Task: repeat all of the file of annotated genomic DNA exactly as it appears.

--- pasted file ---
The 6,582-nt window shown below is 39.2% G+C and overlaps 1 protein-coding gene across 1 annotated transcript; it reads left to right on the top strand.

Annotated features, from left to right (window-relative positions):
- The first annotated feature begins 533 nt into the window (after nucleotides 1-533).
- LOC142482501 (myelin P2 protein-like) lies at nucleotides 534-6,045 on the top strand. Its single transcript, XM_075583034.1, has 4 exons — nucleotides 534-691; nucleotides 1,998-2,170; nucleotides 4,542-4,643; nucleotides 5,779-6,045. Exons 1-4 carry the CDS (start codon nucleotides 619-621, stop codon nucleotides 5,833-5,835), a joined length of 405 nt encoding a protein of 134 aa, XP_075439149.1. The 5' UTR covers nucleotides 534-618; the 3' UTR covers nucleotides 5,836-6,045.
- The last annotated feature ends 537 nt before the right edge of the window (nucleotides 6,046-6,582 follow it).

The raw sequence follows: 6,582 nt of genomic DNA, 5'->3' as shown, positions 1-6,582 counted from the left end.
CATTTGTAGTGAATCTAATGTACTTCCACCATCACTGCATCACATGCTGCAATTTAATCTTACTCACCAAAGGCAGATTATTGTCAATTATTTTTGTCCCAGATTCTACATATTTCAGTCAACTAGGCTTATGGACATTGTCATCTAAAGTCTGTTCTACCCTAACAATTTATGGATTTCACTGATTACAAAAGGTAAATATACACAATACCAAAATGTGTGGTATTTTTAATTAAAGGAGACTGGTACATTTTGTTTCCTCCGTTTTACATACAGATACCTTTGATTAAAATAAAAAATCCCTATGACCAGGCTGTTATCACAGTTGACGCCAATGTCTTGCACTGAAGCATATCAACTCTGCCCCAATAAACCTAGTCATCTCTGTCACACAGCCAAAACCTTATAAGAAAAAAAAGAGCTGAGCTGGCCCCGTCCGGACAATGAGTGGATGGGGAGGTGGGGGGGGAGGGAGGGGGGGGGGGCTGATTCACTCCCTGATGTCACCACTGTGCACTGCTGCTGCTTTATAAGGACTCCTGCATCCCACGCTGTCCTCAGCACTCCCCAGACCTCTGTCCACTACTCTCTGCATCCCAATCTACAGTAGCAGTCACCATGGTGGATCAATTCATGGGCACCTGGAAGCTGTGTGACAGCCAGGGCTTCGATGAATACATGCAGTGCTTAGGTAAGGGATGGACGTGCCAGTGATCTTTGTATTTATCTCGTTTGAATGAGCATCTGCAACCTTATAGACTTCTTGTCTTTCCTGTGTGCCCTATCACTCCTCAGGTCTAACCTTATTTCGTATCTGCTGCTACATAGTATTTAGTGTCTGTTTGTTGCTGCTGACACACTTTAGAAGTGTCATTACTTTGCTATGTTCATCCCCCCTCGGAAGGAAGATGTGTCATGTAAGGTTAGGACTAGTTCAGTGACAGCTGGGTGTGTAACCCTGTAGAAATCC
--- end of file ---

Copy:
The 6,582-nt window shown below is 39.2% G+C and overlaps 1 protein-coding gene across 1 annotated transcript; it reads left to right on the top strand.

Annotated features, from left to right (window-relative positions):
- The first annotated feature begins 533 nt into the window (after nucleotides 1-533).
- LOC142482501 (myelin P2 protein-like) lies at nucleotides 534-6,045 on the top strand. Its single transcript, XM_075583034.1, has 4 exons — nucleotides 534-691; nucleotides 1,998-2,170; nucleotides 4,542-4,643; nucleotides 5,779-6,045. Exons 1-4 carry the CDS (start codon nucleotides 619-621, stop codon nucleotides 5,833-5,835), a joined length of 405 nt encoding a protein of 134 aa, XP_075439149.1. The 5' UTR covers nucleotides 534-618; the 3' UTR covers nucleotides 5,836-6,045.
- The last annotated feature ends 537 nt before the right edge of the window (nucleotides 6,046-6,582 follow it).

The raw sequence follows: 6,582 nt of genomic DNA, 5'->3' as shown, positions 1-6,582 counted from the left end.
CATTTGTAGTGAATCTAATGTACTTCCACCATCACTGCATCACATGCTGCAATTTAATCTTACTCACCAAAGGCAGATTATTGTCAATTATTTTTGTCCCAGATTCTACATATTTCAGTCAACTAGGCTTATGGACATTGTCATCTAAAGTCTGTTCTACCCTAACAATTTATGGATTTCACTGATTACAAAAGGTAAATATACACAATACCAAAATGTGTGGTATTTTTAATTAAAGGAGACTGGTACATTTTGTTTCCTCCGTTTTACATACAGATACCTTTGATTAAAATAAAAAATCCCTATGACCAGGCTGTTATCACAGTTGACGCCAATGTCTTGCACTGAAGCATATCAACTCTGCCCCAATAAACCTAGTCATCTCTGTCACACAGCCAAAACCTTATAAGAAAAAAAAGAGCTGAGCTGGCCCCGTCCGGACAATGAGTGGATGGGGAGGTGGGGGGGGAGGGAGGGGGGGGGGGCTGATTCACTCCCTGATGTCACCACTGTGCACTGCTGCTGCTTTATAAGGACTCCTGCATCCCACGCTGTCCTCAGCACTCCCCAGACCTCTGTCCACTACTCTCTGCATCCCAATCTACAGTAGCAGTCACCATGGTGGATCAATTCATGGGCACCTGGAAGCTGTGTGACAGCCAGGGCTTCGATGAATACATGCAGTGCTTAGGTAAGGGATGGACGTGCCAGTGATCTTTGTATTTATCTCGTTTGAATGAGCATCTGCAACCTTATAGACTTCTTGTCTTTCCTGTGTGCCCTATCACTCCTCAGGTCTAACCTTATTTCGTATCTGCTGCTACATAGTATTTAGTGTCTGTTTGTTGCTGCTGACACACTTTAGAAGTGTCATTACTTTGCTATGTTCATCCCCCCTCGGAAGGAAGATGTGTCATGTAAGGTTAGGACTAGTTCAGTGACAGCTGGGTGTGTAACCCTGTAGAAATCC